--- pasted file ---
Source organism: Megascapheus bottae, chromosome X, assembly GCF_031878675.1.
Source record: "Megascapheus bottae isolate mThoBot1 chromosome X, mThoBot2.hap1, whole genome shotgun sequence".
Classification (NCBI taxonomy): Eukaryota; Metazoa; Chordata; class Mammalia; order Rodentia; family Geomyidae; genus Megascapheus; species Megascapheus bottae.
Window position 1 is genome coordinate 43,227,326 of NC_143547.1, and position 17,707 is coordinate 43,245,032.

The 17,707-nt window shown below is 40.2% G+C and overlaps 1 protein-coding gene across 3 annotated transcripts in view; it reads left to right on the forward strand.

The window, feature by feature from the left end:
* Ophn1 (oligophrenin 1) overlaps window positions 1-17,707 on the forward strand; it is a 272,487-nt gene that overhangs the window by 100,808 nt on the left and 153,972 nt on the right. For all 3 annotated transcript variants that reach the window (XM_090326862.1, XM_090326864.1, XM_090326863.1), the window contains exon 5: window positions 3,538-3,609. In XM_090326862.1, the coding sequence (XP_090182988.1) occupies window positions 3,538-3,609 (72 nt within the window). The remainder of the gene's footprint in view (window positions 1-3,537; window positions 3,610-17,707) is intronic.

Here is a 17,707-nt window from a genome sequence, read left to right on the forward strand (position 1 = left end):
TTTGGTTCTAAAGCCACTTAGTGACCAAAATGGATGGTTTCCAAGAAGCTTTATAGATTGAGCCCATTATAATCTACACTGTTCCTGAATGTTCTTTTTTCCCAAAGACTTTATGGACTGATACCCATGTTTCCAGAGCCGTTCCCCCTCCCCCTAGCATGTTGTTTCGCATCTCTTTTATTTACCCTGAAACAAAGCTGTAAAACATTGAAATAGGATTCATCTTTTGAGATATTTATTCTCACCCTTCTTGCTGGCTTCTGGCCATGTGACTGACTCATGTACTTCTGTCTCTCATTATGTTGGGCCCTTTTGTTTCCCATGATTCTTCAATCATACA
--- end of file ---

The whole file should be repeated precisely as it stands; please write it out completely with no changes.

Source organism: Megascapheus bottae, chromosome X, assembly GCF_031878675.1.
Source record: "Megascapheus bottae isolate mThoBot1 chromosome X, mThoBot2.hap1, whole genome shotgun sequence".
Classification (NCBI taxonomy): Eukaryota; Metazoa; Chordata; class Mammalia; order Rodentia; family Geomyidae; genus Megascapheus; species Megascapheus bottae.
Window position 1 is genome coordinate 43,227,326 of NC_143547.1, and position 17,707 is coordinate 43,245,032.

The 17,707-nt window shown below is 40.2% G+C and overlaps 1 protein-coding gene across 3 annotated transcripts in view; it reads left to right on the forward strand.

The window, feature by feature from the left end:
* Ophn1 (oligophrenin 1) overlaps window positions 1-17,707 on the forward strand; it is a 272,487-nt gene that overhangs the window by 100,808 nt on the left and 153,972 nt on the right. For all 3 annotated transcript variants that reach the window (XM_090326862.1, XM_090326864.1, XM_090326863.1), the window contains exon 5: window positions 3,538-3,609. In XM_090326862.1, the coding sequence (XP_090182988.1) occupies window positions 3,538-3,609 (72 nt within the window). The remainder of the gene's footprint in view (window positions 1-3,537; window positions 3,610-17,707) is intronic.

Here is a 17,707-nt window from a genome sequence, read left to right on the forward strand (position 1 = left end):
TTTGGTTCTAAAGCCACTTAGTGACCAAAATGGATGGTTTCCAAGAAGCTTTATAGATTGAGCCCATTATAATCTACACTGTTCCTGAATGTTCTTTTTTCCCAAAGACTTTATGGACTGATACCCATGTTTCCAGAGCCGTTCCCCCTCCCCCTAGCATGTTGTTTCGCATCTCTTTTATTTACCCTGAAACAAAGCTGTAAAACATTGAAATAGGATTCATCTTTTGAGATATTTATTCTCACCCTTCTTGCTGGCTTCTGGCCATGTGACTGACTCATGTACTTCTGTCTCTCATTATGTTGGGCCCTTTTGTTTCCCATGATTCTTCAATCATACA